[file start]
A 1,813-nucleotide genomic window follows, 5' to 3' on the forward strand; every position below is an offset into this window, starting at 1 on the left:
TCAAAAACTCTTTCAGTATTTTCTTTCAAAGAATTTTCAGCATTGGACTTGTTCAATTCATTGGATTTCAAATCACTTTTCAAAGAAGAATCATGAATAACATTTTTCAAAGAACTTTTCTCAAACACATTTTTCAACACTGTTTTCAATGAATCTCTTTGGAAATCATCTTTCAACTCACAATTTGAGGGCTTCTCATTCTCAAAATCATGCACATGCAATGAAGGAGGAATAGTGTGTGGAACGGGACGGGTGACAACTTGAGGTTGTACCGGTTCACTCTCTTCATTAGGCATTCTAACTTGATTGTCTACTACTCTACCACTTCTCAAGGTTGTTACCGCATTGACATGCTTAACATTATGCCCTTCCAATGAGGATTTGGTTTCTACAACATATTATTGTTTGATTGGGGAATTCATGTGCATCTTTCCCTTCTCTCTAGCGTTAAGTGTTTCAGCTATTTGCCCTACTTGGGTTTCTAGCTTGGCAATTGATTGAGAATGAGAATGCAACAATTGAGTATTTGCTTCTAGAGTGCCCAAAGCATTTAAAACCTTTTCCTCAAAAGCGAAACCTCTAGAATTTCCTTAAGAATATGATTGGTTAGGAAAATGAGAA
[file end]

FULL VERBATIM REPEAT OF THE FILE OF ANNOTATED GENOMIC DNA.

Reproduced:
A 1,813-nucleotide genomic window follows, 5' to 3' on the forward strand; every position below is an offset into this window, starting at 1 on the left:
TCAAAAACTCTTTCAGTATTTTCTTTCAAAGAATTTTCAGCATTGGACTTGTTCAATTCATTGGATTTCAAATCACTTTTCAAAGAAGAATCATGAATAACATTTTTCAAAGAACTTTTCTCAAACACATTTTTCAACACTGTTTTCAATGAATCTCTTTGGAAATCATCTTTCAACTCACAATTTGAGGGCTTCTCATTCTCAAAATCATGCACATGCAATGAAGGAGGAATAGTGTGTGGAACGGGACGGGTGACAACTTGAGGTTGTACCGGTTCACTCTCTTCATTAGGCATTCTAACTTGATTGTCTACTACTCTACCACTTCTCAAGGTTGTTACCGCATTGACATGCTTAACATTATGCCCTTCCAATGAGGATTTGGTTTCTACAACATATTATTGTTTGATTGGGGAATTCATGTGCATCTTTCCCTTCTCTCTAGCGTTAAGTGTTTCAGCTATTTGCCCTACTTGGGTTTCTAGCTTGGCAATTGATTGAGAATGAGAATGCAACAATTGAGTATTTGCTTCTAGAGTGCCCAAAGCATTTAAAACCTTTTCCTCAAAAGCGAAACCTCTAGAATTTCCTTAAGAATATGATTGGTTAGGAAAATGAGAA